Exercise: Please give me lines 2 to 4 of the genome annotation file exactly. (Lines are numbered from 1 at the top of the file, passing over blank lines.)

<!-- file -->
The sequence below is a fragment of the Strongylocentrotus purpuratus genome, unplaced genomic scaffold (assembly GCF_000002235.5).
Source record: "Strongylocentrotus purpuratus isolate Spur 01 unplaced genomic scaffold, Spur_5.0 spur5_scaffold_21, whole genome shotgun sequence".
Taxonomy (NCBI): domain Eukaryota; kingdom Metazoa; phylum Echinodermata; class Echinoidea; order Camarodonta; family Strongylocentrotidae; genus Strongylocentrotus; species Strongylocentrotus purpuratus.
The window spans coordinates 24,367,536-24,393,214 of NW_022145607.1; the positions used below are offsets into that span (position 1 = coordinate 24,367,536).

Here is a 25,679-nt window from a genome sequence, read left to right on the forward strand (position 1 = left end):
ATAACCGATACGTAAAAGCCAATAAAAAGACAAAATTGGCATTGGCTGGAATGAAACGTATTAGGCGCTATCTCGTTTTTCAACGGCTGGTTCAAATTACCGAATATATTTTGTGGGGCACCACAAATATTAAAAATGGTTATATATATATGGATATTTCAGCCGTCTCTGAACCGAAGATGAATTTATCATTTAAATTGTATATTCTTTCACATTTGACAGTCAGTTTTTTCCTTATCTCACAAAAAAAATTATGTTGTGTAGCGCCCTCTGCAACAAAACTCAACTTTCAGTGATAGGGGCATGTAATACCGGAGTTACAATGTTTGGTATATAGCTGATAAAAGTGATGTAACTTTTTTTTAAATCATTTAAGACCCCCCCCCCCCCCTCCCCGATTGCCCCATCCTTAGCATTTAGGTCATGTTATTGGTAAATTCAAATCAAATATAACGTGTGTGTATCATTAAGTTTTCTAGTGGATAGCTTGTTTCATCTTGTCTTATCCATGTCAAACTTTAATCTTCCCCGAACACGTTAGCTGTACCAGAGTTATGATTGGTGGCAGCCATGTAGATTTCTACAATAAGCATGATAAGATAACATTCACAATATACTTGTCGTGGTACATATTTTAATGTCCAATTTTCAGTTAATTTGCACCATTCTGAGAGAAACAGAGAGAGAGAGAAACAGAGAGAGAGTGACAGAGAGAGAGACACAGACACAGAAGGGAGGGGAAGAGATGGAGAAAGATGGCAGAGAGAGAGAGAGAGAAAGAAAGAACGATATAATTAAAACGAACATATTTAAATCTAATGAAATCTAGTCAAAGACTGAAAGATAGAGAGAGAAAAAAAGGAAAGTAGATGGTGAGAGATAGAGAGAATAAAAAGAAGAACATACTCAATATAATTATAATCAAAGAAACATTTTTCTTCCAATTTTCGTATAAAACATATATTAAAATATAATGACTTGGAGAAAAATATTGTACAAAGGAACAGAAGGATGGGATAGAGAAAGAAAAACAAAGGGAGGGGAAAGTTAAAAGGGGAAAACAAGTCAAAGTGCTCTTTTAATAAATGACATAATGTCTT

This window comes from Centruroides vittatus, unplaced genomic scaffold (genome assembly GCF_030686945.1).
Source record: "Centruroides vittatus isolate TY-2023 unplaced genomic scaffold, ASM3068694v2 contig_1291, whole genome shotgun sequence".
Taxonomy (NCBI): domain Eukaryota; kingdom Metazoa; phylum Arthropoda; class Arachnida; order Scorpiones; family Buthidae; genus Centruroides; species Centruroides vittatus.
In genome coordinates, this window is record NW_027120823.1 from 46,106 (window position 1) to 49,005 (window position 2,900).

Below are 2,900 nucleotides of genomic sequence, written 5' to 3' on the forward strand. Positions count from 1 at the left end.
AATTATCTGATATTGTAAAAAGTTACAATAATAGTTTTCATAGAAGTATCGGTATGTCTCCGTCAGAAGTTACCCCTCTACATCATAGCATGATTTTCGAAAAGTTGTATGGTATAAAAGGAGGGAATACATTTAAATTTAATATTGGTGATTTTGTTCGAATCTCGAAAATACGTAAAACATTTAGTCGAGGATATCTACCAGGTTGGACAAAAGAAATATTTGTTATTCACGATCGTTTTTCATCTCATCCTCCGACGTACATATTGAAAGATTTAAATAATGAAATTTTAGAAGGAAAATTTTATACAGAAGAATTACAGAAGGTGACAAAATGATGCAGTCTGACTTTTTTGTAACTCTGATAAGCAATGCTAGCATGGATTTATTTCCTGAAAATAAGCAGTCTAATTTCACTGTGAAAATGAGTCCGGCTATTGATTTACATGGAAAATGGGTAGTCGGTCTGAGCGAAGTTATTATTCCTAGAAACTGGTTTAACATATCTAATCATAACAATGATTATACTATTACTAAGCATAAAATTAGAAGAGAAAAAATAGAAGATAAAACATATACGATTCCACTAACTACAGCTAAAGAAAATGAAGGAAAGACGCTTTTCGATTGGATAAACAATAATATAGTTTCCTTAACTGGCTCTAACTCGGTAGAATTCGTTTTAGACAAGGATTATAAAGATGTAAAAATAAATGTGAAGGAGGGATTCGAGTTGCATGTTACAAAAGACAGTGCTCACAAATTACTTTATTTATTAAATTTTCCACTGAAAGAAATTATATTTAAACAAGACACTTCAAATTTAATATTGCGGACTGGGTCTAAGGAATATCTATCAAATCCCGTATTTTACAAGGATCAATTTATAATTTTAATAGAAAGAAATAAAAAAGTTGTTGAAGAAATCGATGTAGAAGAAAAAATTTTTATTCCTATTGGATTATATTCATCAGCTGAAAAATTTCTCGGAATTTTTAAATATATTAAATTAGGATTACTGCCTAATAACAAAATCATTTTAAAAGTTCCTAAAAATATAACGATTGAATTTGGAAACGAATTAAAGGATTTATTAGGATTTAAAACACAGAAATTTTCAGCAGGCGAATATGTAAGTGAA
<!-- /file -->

Source record: "Strongylocentrotus purpuratus isolate Spur 01 unplaced genomic scaffold, Spur_5.0 spur5_scaffold_21, whole genome shotgun sequence".
Taxonomy (NCBI): domain Eukaryota; kingdom Metazoa; phylum Echinodermata; class Echinoidea; order Camarodonta; family Strongylocentrotidae; genus Strongylocentrotus; species Strongylocentrotus purpuratus.
The window spans coordinates 24,367,536-24,393,214 of NW_022145607.1; the positions used below are offsets into that span (position 1 = coordinate 24,367,536).